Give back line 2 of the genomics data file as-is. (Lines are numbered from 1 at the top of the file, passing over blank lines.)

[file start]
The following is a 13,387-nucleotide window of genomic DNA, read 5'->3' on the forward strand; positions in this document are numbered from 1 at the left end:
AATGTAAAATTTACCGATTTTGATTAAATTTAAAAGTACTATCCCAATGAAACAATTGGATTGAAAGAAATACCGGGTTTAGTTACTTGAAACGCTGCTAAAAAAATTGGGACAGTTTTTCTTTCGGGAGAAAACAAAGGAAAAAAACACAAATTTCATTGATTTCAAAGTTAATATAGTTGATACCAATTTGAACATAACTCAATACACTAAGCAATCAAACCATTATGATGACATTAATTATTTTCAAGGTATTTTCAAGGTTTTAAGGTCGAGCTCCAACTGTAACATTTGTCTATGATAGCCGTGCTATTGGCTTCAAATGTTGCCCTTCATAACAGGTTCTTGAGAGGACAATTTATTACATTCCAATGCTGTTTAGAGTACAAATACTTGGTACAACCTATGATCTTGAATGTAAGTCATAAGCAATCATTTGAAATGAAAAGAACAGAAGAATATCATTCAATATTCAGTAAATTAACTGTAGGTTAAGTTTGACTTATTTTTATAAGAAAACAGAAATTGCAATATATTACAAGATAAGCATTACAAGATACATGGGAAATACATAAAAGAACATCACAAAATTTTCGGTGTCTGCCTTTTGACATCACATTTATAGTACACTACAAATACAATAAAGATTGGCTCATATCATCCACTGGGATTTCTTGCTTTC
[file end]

AATGTAAAATTTACCGATTTTGATTAAATTTAAAAGTACTATCCCAATGAAACAATTGGATTGAAAGAAATACCGGGTTTAGTTACTTGAAACGCTGCTAAAAAAATTGGGACAGTTTTTCTTTCGGGAGAAAACAAAGGAAAAAAACACAAATTTCATTGATTTCAAAGTTAATATAGTTGATACCAATTTGAACATAACTCAATACACTAAGCAATCAAACCATTATGATGACATTAATTATTTTCAAGGTATTTTCAAGGTTTTAAGGTCGAGCTCCAACTGTAACATTTGTCTATGATAGCCGTGCTATTGGCTTCAAATGTTGCCCTTCATAACAGGTTCTTGAGAGGACAATTTATTACATTCCAATGCTGTTTAGAGTACAAATACTTGGTACAACCTATGATCTTGAATGTAAGTCATAAGCAATCATTTGAAATGAAAAGAACAGAAGAATATCATTCAATATTCAGTAAATTAACTGTAGGTTAAGTTTGACTTATTTTTATAAGAAAACAGAAATTGCAATATATTACAAGATAAGCATTACAAGATACATGGGAAATACATAAAAGAACATCACAAAATTTTCGGTGTCTGCCTTTTGACATCACATTTATAGTACACTACAAATACAATAAAGATTGGCTCATATCATCCACTGGGATTTCTTGCTTTC